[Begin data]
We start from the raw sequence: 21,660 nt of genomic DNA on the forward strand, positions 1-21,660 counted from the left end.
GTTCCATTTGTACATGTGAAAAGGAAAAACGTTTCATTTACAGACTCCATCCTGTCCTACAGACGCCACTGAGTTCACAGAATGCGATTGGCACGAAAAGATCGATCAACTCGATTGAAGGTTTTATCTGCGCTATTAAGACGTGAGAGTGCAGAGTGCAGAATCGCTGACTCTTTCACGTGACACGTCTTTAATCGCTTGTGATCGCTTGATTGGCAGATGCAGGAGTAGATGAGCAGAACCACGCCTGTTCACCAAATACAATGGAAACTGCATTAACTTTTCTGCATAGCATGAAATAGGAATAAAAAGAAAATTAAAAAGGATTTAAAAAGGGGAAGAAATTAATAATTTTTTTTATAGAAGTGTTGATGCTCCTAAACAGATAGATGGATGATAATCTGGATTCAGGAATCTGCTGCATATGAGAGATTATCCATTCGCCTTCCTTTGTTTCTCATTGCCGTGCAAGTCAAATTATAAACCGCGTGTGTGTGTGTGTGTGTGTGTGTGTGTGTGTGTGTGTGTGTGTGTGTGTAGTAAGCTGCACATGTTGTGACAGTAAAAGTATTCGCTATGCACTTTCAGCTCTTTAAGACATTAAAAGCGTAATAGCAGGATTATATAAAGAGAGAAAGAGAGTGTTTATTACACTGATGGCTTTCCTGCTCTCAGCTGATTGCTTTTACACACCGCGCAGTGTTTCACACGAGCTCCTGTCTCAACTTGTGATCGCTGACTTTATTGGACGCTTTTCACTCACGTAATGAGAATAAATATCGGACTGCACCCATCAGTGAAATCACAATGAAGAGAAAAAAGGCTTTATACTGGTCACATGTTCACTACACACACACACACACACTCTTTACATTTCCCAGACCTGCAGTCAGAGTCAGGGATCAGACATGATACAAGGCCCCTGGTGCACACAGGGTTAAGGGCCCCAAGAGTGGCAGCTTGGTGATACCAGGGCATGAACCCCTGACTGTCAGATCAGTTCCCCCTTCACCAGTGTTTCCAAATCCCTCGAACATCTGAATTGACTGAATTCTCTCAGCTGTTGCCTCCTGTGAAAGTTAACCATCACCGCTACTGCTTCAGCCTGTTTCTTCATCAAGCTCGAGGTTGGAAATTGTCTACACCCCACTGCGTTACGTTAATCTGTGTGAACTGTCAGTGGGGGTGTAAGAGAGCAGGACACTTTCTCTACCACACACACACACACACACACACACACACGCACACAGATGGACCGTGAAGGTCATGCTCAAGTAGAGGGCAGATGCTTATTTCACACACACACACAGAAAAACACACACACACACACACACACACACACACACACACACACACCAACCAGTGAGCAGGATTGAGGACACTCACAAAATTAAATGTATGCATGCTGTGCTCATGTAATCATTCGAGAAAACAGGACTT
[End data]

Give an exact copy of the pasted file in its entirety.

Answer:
We start from the raw sequence: 21,660 nt of genomic DNA on the forward strand, positions 1-21,660 counted from the left end.
GTTCCATTTGTACATGTGAAAAGGAAAAACGTTTCATTTACAGACTCCATCCTGTCCTACAGACGCCACTGAGTTCACAGAATGCGATTGGCACGAAAAGATCGATCAACTCGATTGAAGGTTTTATCTGCGCTATTAAGACGTGAGAGTGCAGAGTGCAGAATCGCTGACTCTTTCACGTGACACGTCTTTAATCGCTTGTGATCGCTTGATTGGCAGATGCAGGAGTAGATGAGCAGAACCACGCCTGTTCACCAAATACAATGGAAACTGCATTAACTTTTCTGCATAGCATGAAATAGGAATAAAAAGAAAATTAAAAAGGATTTAAAAAGGGGAAGAAATTAATAATTTTTTTTATAGAAGTGTTGATGCTCCTAAACAGATAGATGGATGATAATCTGGATTCAGGAATCTGCTGCATATGAGAGATTATCCATTCGCCTTCCTTTGTTTCTCATTGCCGTGCAAGTCAAATTATAAACCGCGTGTGTGTGTGTGTGTGTGTGTGTGTGTGTGTGTGTGTGTGTGTGTGTGTAGTAAGCTGCACATGTTGTGACAGTAAAAGTATTCGCTATGCACTTTCAGCTCTTTAAGACATTAAAAGCGTAATAGCAGGATTATATAAAGAGAGAAAGAGAGTGTTTATTACACTGATGGCTTTCCTGCTCTCAGCTGATTGCTTTTACACACCGCGCAGTGTTTCACACGAGCTCCTGTCTCAACTTGTGATCGCTGACTTTATTGGACGCTTTTCACTCACGTAATGAGAATAAATATCGGACTGCACCCATCAGTGAAATCACAATGAAGAGAAAAAAGGCTTTATACTGGTCACATGTTCACTACACACACACACACACACTCTTTACATTTCCCAGACCTGCAGTCAGAGTCAGGGATCAGACATGATACAAGGCCCCTGGTGCACACAGGGTTAAGGGCCCCAAGAGTGGCAGCTTGGTGATACCAGGGCATGAACCCCTGACTGTCAGATCAGTTCCCCCTTCACCAGTGTTTCCAAATCCCTCGAACATCTGAATTGACTGAATTCTCTCAGCTGTTGCCTCCTGTGAAAGTTAACCATCACCGCTACTGCTTCAGCCTGTTTCTTCATCAAGCTCGAGGTTGGAAATTGTCTACACCCCACTGCGTTACGTTAATCTGTGTGAACTGTCAGTGGGGGTGTAAGAGAGCAGGACACTTTCTCTACCACACACACACACACACACACACACACACGCACACAGATGGACCGTGAAGGTCATGCTCAAGTAGAGGGCAGATGCTTATTTCACACACACACACAGAAAAACACACACACACACACACACACACACACACACACACACACACCAACCAGTGAGCAGGATTGAGGACACTCACAAAATTAAATGTATGCATGCTGTGCTCATGTAATCATTCGAGAAAACAGGACTT